Cleaned out our spring this week and made a penstock which is of as much importance to Olympia as the introduction of the great water works to Boston.
-Daniel R Bigelow Diary, May 29, 1852.
Artesian wells were an important reason natives, and later American settlers, chose this site for a home. On this corner, a large all-season spring served as Olympia’s fresh water supply for many years. Early settlers later described the “well” as a wooden barrel with both ends removed and one end sunk into the ground. This created a continuously overflowing reservoir from which the town’s residents filled their containers. As the main source of fresh water, the spring became a meeting place where people of all social strata shared news and socialized. Often white families hired natives to haul water daily for household use.
The 1855-56 conflict between settlers and natives over treaty provisions prompted Olympia residents to fortify the town against attack. Since most buildings in early Olympia were north of this point, the townspeople built a palisade wall along Fourth Avenue from one side of the peninsula to the other, securing it from attack from land. Surrounded by saltwater, the town pump served as the main water supply for everyone inside the fortification.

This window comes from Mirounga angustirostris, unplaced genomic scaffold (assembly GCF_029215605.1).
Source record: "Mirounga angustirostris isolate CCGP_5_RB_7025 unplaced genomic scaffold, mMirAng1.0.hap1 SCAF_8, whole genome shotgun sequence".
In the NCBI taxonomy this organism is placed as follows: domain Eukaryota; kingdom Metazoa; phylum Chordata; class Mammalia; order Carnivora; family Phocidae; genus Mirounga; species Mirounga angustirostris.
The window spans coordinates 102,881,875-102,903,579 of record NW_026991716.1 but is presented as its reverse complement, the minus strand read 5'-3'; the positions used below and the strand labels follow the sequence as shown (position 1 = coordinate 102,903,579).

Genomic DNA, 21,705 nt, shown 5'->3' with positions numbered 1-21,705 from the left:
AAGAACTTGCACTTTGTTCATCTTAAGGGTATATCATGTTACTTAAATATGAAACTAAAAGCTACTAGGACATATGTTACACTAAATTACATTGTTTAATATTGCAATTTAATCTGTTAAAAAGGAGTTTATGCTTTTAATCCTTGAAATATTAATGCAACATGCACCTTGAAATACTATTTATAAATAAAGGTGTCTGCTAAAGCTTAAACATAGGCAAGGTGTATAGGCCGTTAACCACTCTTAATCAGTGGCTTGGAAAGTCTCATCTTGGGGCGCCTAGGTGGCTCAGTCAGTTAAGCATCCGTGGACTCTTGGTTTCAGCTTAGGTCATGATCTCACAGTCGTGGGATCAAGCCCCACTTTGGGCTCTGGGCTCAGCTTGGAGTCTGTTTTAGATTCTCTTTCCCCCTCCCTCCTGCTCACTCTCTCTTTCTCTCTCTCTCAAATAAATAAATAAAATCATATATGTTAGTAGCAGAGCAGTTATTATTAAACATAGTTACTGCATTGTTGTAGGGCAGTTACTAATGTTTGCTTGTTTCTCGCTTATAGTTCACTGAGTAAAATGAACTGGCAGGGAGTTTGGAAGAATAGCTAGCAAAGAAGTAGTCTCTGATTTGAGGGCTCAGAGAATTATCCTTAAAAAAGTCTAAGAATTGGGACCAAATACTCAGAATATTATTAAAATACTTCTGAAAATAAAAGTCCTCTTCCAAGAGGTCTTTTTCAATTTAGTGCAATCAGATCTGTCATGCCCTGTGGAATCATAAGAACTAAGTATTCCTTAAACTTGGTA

By the 1860s the townspeople replaced the barrel with a cistern and the beginnings of a water distribution system. Since then, many area businesses also tapped the abundant artesian springs underlying the area, most famously the former Olympia Brewery in nearby Tumwater. Olympia’s restaurants and hotels also bored their own wells to supply their businesses. Today, a few of these wells still exist, including the original spring now hidden beneath the historic 1887 Chambers Building. While most of these flow to the bay in storm water drains, a few local businesses still make use of Olympia’s artesian wells.
DR Bigelow Diary, 1848-54. Bigelow House Museum Collection.
Newell, Gordon R. So Fair a Dwelling Place: A History of Olympia and Thurston County, Washington. [Olympia, Wash.]: G.R. Newell, 1985., 54, 92.
Rathbun, John C. History of Thurston Co., Washington. Olympia, Wash: [s.n.], 1895., 46.
“Chambers Block” DAHP Report.
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